M. J. Bosma (1874-1912). What is justification? Justification is that gracious act of God whereby he pardons the guilt of sin and adopts as his children and heirs unto eternal life, only for the righteousness of Christ imputed to us, and received by faith alone (WCF 11.4) What is the nature of justification? It is first of all a judicial act of God, that is, an act of God as judge. The sinner appears before the tribunal of God as guilty of breaking God’s. Laws, and as eternally condemned by the justice of God because of his guilt. Now when God justifies the sinner he imputes to the sinner the righteousness of Christ, that is, he credits or puts to the account of the sinner the merits of Jesus’ obedience, and on the ground of this obedience the sinner is pardoned and restored as a child of God forever. The root meaning of the word justification is to make just or righteous; But in its secondary and scriptural sense it means to count or pronounce just, to declare that a person is not guilty but righteous. The opposite of justification is condemnation. This last is the act of a judge in a court of justice, so also is justification a judicial act. All people can stand in only one of two relations towards God’s law; they are either guilty or righteous, guilty if they have broken the law, righteous if they have kept the law. All have broken the law, all stand guilty. To his people God imputes the righteousness of another, of the Savior, and now declares them righteous. From this description it will be seen that justification does not change a person’s inner heart or. character, it changes his legal relation before God; it does not remove the pollution of sin, the internal corruption of the heart, as regeneration and sanctification do, but justification makes right the relation towards God’s law, and if the law no longer condemns us, we shall not perish in sin. The controversy between the Protestants and the Roman Catholics turned largely on the nature of justification. The Protestants used the word in a forensic or legal sense alone, the Roman Catholics used the word in both a moral and judicial sense. The Roman Church defines justification “to be not only the remission of sins, but also the renewal and sanctification of the inner man.” According to the Church of Rome, therefore, justification consists in remission of sin and a change of moral character produced by the infusion of righteousness. But this Roman Catholic view confuses justification with sanctification, which are two distinct acts of God’s grace. Among Protestants there are also many who seek to give an exclusive moral sense to the word justification, depriving it of its legal meaning. They are those who hold the moral influence theory of the atonement of Christ, as if Christ had died merely to make a good moral impression on us for our benefit, and not to satisfy the justice of God for us. These teachers take the element of guilt out of sin, and thus the element of pardon out of salvation. Men need cure and not pardon. Sin brings suffering; help the sinner to improve himself to the end that he may not suffer. We go to heaven because we are holy, not because we are righteous through Christ. This doctrine, taught in many protestant pulpits is worse than that of Rome, for, false as the Romish doctrine of justification is, it proceeds on the recognition of the guilt of sin and the need of expiatory character of the atonement of Christ, while the moral influence theory of some protestants denies these cardinal doctrines. Why can not our good works be the ground of our justification? 1. Our good works are not perfect. The law demands perfect obedience. And though by the grace of God we should obey, this act of obedience at one time does not atone for the disobedience of another time. Gal. 3: l0, ll. 2. If we are justified by works, Christ has died in vain. Gal 2. 21. 3. The good works of God’s people are due to the Holy Spirit in them, therefore the credit for these works is due to God alone. Good works follow but do not gain justification. What is the means of securing justification? Faith in Jesus Christ alone. Scripture declares we are justified by faith or through faith, but never on account of faith. Faith is not the ground or cause that merits justification, it is the means of appropriating Christ and his righteousness, and on the ground of the righteousness thus appropriated by faith we are justified. Justification is a gift of God’s infinite grace, faith is our receiving of the gift. The more active faith is therefore the more will there be the enjoyment of justification. That God should have ordained faith for this particular office of being the instrument of justification is not an arbitrary appointment, but is most wise and necessary. The nature of our own heart and the nature of salvation commends faith as the only instrument to receive justification. Faith is reliance, a deep sense of dependence on God, it looks away for the soul’s necessities to God, and it therefore also ascribes all honor to God. The purpose of salvation is the glory of God. Faith seeks the glory of God and ends in praising God. Thus faith is eminently fit to be the means of justification. Do all agree with us that we are justified by faith alone? No, some declare that works must be added to faith. Sometimes we read the same language in regard to this subject as we employ, but it is evident on close examination that very different things are meant. also says we are justified by faith. The Romanist also says we are justified by faith. But what does he mean ? He has two justifications and two faiths. The first justification is the removal of original sin, which occurs in baptism. A person must believe that the Church is a divine institution for saving men. He therefore comes to be baptized by the Church and receives thereby the power of spiritual life in the soul, which renders the soul inherently holy or just. This receiving of baptism with its regenerating influence must do in faith, faith merely as intellectual assent, and this is the predisposing cause of justification. After a man is thus rendered holy by the first justification, his faith must work in love, and on the ground of these works of love he receives eternal life, this is the second justification. Romanists make faith to have a twofold sense: as mere intellectual assent to what the Church says, and as synonymous with love. Wesley, the father of Methodism, expresses himself thus: “In asserting salvation by faith we mean this: (1) That pardon (salvation begun) is received by faith producing works. (2) That holiness (salvation continued) is faith working by love. (3) That. heaven (salvation finished) is the reward of this faith.” What are the effects of justification? That the justified are no longer subject to condemnation, the anger of God is removed, and his love is shown to their hearts. They now have peace with God, and joy in the Holy Spirit. They are also by the gratitude of their hearts moved to a holy life. Sanctification will follow justification. The effect of pardon of sin through grace alone can never be a licentious life, as some urge against the biblical doctrine. They say, if God accepts the chief of sinners as well as the most moral man, on the simple condition of faith in Christ, what is the need of good works? Why not get justified and then indulge in sin? (The people here referred to are known as Antinomians, which means “against the law.” Traces of their views are found in the N. T. in 2 Peter 3:16, 1 Cor. 5:16, and most likely were part of the doctrines of the Nicolaitans mentioned in Revelation. The “Libertines” who appeared in the Netherlands about 1525, and were comated by Calvin were Antinomians. The “Ranters” of England, mentioned by Bunyan and Mrs. Ann Hutchinson and others of New England, promoted the same views. H. B.) (Exposition of the Reformed Doctrine [Grand Rapids, 1907]).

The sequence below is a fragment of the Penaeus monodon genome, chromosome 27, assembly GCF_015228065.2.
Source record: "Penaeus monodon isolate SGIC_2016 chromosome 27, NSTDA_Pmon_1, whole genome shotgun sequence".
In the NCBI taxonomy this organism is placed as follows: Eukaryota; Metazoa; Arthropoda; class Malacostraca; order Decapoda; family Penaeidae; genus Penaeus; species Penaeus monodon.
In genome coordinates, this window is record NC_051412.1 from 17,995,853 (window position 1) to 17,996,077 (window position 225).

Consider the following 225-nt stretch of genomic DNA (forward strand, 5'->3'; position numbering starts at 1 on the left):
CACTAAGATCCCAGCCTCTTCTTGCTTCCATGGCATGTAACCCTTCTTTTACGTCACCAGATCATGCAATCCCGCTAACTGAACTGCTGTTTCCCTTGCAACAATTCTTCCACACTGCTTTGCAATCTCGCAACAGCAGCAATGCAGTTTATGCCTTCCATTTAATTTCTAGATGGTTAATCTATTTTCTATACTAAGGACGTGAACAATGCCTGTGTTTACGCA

J. Gresham Machen (1881-1937). At the centre of Christianity is the doctrine of “justification by faith.” Christianity and Liberalism (New York: MacMillan, 1923), 141.